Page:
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The Dichotomy of Contact Sports

 


“Sometimes the thing you love the most, can do the greatest harm.”---Titans Head Coach

As my daughters and I ate dinner; we chatted about a variety of contact sports with reference to Damar Hamlin’s condition. And my having been a fighter.

 

”So, it’s okay that we want to see someone get killed or get their head bashed in?” My youngest commented.

“That’s not always the case.” I volleyed.

“Like NASCAR. That’s ridiculous.” She continued.

“I do understand that. And I do know most people are interested in watching the excitement of witnessing a crash or incident of some sort. Or so we think.”

“Why else watch people drive that fast in circles?” My oldest interjected.

“Because it’s about showing how fast we can go with control. Although, I don’t understand it. Because to me it’s a waste of fossil fuel and quite polluting.” I added.

My youngest continued,

“But no one has to do contact sports that are dangerous. I see it as unnecessary.”

“Its about a few things. For me, first it is technical skill in fighting that I now watch for. Second, it may be in our blood. Competing in fighting has helped me. And has helped men I know.”

“Mom you grew up in…” She aimed that I’d grown up in suburbia New Jersey not a war zone.

“Sure. However, I come from two warring parties. And there is something there that eventually over the generations may fade out. But…” I replied.

“How does that equate? You’re not that now.”

“How do you know, what I am?” I realized then I had to cut myself short and keep a filter on. I don’t think my daughters understood my aggression or what I’ve been through. Neither do I want them to understand it either. They are their own people. As well, they have different DNA than I.

“Well, fighting isn’t necessary.” My youngest remarked.

“For me it always was.” I paused, “There are those of us who need to do these contact sports as outlets. It’s just the way it is for a small percentage of us.”

 

She didn’t get it. How do you tell your children that you’re disciplined; but that you have had and still have the fight in you? A fiber in you where you need to express your aggression legally and as safe as possible. How do you do that?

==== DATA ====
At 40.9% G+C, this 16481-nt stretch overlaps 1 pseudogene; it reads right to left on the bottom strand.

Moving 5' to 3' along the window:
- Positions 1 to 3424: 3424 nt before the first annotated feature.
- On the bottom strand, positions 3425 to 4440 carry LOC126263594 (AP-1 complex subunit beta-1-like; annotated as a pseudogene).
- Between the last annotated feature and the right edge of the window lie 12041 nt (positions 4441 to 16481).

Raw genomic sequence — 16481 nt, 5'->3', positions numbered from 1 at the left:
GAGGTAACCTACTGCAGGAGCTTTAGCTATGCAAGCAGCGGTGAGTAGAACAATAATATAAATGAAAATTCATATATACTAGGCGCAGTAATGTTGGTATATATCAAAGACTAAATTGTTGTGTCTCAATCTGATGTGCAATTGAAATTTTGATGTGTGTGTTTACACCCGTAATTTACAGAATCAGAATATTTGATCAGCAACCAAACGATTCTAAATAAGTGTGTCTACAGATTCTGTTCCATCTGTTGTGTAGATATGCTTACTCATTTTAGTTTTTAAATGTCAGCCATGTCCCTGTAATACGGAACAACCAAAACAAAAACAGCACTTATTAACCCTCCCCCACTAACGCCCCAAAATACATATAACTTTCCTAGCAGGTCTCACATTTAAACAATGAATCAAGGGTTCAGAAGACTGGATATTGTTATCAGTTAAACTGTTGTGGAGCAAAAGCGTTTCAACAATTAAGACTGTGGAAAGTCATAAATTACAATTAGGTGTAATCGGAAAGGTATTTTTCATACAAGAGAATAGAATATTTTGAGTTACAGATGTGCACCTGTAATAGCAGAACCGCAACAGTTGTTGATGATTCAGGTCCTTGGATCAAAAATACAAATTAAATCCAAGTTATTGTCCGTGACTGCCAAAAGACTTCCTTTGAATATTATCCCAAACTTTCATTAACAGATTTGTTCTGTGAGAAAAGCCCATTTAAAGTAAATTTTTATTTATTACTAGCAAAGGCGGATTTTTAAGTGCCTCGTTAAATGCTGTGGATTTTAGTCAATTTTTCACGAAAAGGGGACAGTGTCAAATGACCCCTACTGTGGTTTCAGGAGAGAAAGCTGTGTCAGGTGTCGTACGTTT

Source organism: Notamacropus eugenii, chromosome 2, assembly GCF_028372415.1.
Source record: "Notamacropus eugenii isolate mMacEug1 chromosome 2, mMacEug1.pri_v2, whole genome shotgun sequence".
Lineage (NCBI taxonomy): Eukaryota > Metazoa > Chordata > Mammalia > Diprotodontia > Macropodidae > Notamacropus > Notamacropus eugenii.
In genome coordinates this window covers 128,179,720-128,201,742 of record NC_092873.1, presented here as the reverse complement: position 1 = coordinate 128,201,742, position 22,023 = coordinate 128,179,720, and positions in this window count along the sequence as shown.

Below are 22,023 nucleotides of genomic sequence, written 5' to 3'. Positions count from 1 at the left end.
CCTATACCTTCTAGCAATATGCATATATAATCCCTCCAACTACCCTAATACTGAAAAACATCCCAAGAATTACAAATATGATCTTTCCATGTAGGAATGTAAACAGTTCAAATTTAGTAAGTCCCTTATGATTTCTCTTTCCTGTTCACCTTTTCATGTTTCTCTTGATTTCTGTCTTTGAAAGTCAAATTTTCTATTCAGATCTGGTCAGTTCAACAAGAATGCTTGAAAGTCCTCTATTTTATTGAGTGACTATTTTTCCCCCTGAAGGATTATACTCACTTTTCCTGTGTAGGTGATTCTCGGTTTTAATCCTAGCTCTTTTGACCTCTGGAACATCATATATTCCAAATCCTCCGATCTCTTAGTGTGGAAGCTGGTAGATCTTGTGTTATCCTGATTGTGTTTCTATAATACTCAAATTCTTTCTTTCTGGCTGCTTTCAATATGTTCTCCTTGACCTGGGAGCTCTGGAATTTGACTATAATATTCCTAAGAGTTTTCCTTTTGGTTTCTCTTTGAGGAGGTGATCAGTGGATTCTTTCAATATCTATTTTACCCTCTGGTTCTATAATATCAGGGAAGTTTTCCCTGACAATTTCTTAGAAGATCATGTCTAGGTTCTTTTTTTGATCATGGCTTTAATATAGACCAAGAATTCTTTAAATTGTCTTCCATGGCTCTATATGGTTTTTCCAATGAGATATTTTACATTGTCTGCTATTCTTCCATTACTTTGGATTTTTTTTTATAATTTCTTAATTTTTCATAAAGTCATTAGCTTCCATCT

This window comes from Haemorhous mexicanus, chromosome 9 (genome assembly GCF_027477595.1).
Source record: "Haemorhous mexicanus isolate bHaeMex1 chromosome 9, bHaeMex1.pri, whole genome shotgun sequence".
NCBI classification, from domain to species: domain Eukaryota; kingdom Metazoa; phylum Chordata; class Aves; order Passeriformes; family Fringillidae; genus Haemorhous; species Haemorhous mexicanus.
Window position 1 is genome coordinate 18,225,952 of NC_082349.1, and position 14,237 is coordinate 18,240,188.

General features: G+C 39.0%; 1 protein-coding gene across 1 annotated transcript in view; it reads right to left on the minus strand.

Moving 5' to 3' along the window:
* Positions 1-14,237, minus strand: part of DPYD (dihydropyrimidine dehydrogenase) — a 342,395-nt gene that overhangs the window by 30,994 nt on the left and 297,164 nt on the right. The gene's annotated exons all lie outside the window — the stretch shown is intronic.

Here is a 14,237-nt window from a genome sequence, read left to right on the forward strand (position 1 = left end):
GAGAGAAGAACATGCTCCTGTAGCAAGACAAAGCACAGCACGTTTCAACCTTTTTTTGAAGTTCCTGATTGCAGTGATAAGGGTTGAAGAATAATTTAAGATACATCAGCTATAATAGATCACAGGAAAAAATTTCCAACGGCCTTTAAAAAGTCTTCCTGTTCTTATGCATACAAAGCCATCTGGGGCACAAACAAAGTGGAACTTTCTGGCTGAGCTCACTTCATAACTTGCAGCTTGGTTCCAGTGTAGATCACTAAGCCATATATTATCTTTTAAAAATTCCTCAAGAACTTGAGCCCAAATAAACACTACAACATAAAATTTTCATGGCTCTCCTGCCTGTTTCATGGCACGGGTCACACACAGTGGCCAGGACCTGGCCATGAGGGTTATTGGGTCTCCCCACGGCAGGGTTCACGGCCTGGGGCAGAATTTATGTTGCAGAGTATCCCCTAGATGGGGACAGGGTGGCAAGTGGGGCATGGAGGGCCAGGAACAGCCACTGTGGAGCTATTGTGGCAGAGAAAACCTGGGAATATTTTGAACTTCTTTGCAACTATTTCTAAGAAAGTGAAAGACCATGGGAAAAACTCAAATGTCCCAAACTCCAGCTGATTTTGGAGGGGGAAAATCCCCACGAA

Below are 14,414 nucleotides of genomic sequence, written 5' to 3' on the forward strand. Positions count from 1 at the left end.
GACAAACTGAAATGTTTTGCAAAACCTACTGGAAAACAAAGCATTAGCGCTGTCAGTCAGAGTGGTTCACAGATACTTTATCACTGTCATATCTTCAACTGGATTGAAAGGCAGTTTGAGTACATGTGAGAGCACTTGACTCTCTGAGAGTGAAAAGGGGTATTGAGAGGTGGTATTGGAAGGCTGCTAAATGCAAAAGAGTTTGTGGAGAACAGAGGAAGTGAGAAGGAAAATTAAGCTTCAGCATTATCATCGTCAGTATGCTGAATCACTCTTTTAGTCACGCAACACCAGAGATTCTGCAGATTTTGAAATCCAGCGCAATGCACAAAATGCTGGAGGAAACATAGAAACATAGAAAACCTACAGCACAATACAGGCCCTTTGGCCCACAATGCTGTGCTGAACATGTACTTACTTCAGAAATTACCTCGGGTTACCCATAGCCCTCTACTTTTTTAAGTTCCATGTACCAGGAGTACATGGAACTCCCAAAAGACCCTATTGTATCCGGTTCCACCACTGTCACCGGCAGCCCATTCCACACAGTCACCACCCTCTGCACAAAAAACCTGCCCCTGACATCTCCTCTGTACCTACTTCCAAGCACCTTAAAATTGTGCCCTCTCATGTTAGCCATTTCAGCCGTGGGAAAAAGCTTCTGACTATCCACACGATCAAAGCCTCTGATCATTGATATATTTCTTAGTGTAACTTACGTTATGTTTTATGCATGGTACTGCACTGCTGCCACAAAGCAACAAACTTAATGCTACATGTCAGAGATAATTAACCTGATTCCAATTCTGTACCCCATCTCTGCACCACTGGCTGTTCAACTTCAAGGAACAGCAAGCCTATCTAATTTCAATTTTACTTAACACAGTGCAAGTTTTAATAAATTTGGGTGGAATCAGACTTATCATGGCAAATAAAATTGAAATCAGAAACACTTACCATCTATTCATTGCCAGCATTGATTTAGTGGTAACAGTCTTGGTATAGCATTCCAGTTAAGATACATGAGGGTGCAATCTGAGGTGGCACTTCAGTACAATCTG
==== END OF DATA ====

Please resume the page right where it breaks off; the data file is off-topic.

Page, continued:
I can say most people do not understand fighting or the fight world. Nor the grind you have to go through to make it to fight day. There is a grind within any sport that you want to get your fullest potential out of and perhaps win in. Any sport that you need to train twenty hours or more, it is a grind. I trained twenty-six to thirty-six hours a week when I grappled and fought. Too, when I trained for ultras and adventure racing (2001-2008), I was running three of four weeks with the running mileage 130 – 230 miles a week. I held a full-time job while doing all this. And when I fought and grappled competitively from 2009-2016, as I also was still raising our daughters. I got very little sleep.

 

In my previous Athletic events of long-distance running and marathon racing I was running 90-140 miles a week. Which I’d kept the mileage that high from 1986-2000; then took a nine-month rest going down to 70-80 mile weeks in 2007. I do know that most people can not grasp a life of a middle-class wife, working-mother, who has an athletic career on top of all that.  But it is doable.

 

You go to the kid’s games/events, ballet lessons, take them to the zoo or park regularly, play with them. Never telling them you’re exhausted or in pain because you chose the life you have and you chose them. You just are enthused enough to lack sleep most nights, so you can train while they’re sleeping. And you work mostly when they are in school. And your spouse and you split cleaning duties and other shuttling responsibilities for the children. You don’t have time to think about any of your needs. You just cook, clean, help and hug your family. Because life is short and not everyone gets to have a family or a full life.---Jody-Lynn Reicher


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